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My bike commute is better than yours

by Ted Johnson

In my last post, I alluded to the fact that I’m no longer working and bike commuting in Tucson — although I still have plenty more to say about that.

But now I’m back in Flagstaff, Arizona with a new job, and a new bike commute.

This new commute is only about 2.6 miles if I take the short way — mostly using bike lanes. A slightly longer way allows me to avoid traffic almost entirely — I cross two busy roads without actually having to ride on them. But the rest of the ride is a combination of sleepy neighborhood streets, some single track, dirt roads, and unpaved urban trails. I only wish it were longer. (Ask me if I still feel that way during the winter.)

For example, this little stretch about half a mile from my house. If you look closely, you can see my bike at the right end of the rainbow.

Flagstaff Bike Commute Rainbow

Click to enlarge your jealousy.

It couldn’t be more different from my commutes in Tucson, where I spent three months away from my home and family while slumming with three different gracious friends, none of whom lived closer than 10 miles from Bike Shop Hub.

This new job in Flagstaff changes my relationship with this blog, and with the regular readers of this blog. I will still be writing about bike commuting here, but only about once per week. I’ll probably have to stop calling myself the “editor” of this blog — like that that was ever a big deal.

I’m now working for Grand Canyon Trust, an environmental organization that has programs all over the Colorado Plateau.

Somebody at the Trust asked me whether I thought working in environmental conservation could ever live up to having been a big shot bike blogger and advocate, as well as a cycling industry marketing hack.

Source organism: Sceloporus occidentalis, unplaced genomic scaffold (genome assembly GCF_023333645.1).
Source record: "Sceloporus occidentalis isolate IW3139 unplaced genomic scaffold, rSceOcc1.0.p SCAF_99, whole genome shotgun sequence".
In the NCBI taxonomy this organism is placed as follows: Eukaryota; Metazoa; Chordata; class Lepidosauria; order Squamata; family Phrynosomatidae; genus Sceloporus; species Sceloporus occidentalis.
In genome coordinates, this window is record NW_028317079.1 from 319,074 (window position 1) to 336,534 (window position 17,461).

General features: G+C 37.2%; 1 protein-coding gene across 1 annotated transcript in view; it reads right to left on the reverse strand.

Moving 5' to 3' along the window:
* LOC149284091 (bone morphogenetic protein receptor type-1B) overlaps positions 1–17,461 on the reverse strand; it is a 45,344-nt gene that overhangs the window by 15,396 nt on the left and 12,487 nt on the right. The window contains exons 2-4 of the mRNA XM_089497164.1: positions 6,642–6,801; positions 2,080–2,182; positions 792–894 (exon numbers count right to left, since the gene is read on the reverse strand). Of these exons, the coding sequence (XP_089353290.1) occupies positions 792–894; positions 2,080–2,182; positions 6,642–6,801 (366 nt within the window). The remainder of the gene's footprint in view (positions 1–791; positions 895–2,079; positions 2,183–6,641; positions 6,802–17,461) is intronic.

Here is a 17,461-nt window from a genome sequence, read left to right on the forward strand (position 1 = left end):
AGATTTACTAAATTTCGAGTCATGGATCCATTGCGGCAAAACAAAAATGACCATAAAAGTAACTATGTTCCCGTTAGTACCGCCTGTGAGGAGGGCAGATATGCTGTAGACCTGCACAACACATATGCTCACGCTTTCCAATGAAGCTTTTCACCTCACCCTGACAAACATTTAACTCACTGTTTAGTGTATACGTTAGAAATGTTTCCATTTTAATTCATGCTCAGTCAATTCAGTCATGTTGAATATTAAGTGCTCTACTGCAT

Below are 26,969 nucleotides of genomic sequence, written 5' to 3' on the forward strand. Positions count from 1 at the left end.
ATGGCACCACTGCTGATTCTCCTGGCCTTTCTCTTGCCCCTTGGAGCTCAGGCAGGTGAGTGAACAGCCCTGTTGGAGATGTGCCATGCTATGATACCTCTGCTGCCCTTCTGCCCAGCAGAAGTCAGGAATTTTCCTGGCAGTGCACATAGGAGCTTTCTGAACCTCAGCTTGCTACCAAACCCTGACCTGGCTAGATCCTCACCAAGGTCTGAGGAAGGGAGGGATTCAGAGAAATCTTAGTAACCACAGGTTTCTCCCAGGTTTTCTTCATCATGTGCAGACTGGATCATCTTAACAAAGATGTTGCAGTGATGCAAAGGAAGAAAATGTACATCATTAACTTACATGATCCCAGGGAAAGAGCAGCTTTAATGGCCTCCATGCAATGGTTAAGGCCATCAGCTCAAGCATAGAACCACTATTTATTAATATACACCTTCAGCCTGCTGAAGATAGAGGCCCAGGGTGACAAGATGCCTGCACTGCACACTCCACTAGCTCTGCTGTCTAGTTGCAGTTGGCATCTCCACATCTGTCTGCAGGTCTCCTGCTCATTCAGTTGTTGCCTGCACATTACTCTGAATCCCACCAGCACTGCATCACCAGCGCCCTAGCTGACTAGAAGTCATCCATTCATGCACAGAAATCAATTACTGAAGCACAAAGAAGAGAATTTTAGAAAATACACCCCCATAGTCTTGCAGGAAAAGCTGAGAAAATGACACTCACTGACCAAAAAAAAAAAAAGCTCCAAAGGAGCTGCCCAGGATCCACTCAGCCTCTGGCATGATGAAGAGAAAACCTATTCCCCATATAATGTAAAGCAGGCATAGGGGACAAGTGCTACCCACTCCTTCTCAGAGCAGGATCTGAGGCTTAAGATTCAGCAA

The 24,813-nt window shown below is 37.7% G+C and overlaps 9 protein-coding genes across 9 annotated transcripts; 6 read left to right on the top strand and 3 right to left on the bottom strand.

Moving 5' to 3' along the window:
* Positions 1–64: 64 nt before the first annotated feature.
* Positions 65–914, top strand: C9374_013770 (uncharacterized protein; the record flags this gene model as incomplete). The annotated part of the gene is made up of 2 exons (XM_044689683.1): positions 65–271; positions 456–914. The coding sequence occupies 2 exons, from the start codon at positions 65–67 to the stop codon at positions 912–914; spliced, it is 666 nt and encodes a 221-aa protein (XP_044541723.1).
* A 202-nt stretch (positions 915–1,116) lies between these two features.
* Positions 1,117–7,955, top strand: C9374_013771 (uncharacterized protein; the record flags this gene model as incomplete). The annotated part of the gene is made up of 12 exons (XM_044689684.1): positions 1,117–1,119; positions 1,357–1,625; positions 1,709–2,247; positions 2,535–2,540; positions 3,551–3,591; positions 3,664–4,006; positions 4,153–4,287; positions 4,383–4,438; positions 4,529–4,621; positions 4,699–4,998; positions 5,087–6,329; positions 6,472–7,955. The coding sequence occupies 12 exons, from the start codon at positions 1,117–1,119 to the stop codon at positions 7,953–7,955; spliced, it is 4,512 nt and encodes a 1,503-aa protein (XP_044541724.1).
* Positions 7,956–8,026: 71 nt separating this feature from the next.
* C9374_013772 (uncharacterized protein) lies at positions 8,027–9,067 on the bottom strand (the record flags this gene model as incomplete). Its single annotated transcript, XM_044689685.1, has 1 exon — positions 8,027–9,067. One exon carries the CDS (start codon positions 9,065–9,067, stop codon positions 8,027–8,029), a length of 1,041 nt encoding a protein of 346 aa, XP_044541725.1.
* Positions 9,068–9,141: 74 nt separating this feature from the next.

I replied by saying that one of the annoying things about bike advocacy is the obsession with urbanism — the efficiency of cities, the awesomeness of bike infrastructure, the movement to reclaim city streets usurped and made deadly by motor vehicles. All that stuff is true and important. But cities also can cultivate an alienation from nature — even cities with great cycling infrastructure. I’ve heard stories of city kids who don’t know that food comes from dirt; adults who have never been camping. I look forward to keeping one foot in the urban-obsessed world of bike advocacy, and another foot in the wilderness.

I thought that was a good answer.

I will still contribute to the Commute by Bike Twitter feed too, but I won’t be the only one. More details on that as they become available.

It’s been a fun ride.


Ted Johnson lives in Flagstaff, Arizona, and is the Communications Director for Grand Canyon Trust. Follow his hardly-ever-about-bikes blogging at Half-Hearted Fanatic, and his barely-ever-about-anything tweets on Twitter.

 
Burley nomad 229

14 Responses to “My bike commute is better than yours”

  1. Congratulations on the new position, my friend. It sounds dreamy!

  2. listenermark says:

    Grand Canyon Trust is a righteous organization and they are lucky to have you. Go kick some ass and keep us apprised of your victories.

  3. Joel says:

    Ted,

    With much sarcasm intended, “How dare you take a balanced approach in order to solve a problem(s)?”

    Our country and world can be so polarized about anything and everything under the sun.

    Connecting the cities to nature is a wonderful next step in the evolution of bicycles in our country.

    Good luck on your endeavors, you have served the bicycle commuter community well. I know you will continue your excellence to benefit ridership everywhere.

  4. I lived in Tucson during the late 70s and 80s. Worked at the Lunt Avenue Marble Club, where I was the first “nutrition director” for the El Tour de Tucson. I was the highest money raiser there for the third year. Wrote a book about Payson called “Rim Country Mountain Biking” and now live in Flagstaff, where I am on the city bike council. How do I get involved with the Grand Canyon Trust? If we don’t get up there a least once a month, we get the willies. I was just up there last night for a little while.

  5. BluesCat says:

    The folks at the Grand Canyon Trust are candidates for sainthood; that makes you one, too, Ted.

    Living in Flagstaff? That was nine of the happiest years of my life.

    See, one of the reasons I bike-advocate under a pseudonym is because I work for The Enemy: a medium-sized civil engineering firm which produces designs for roadways and other infrastructure in the category of All-Things Motorized Urban.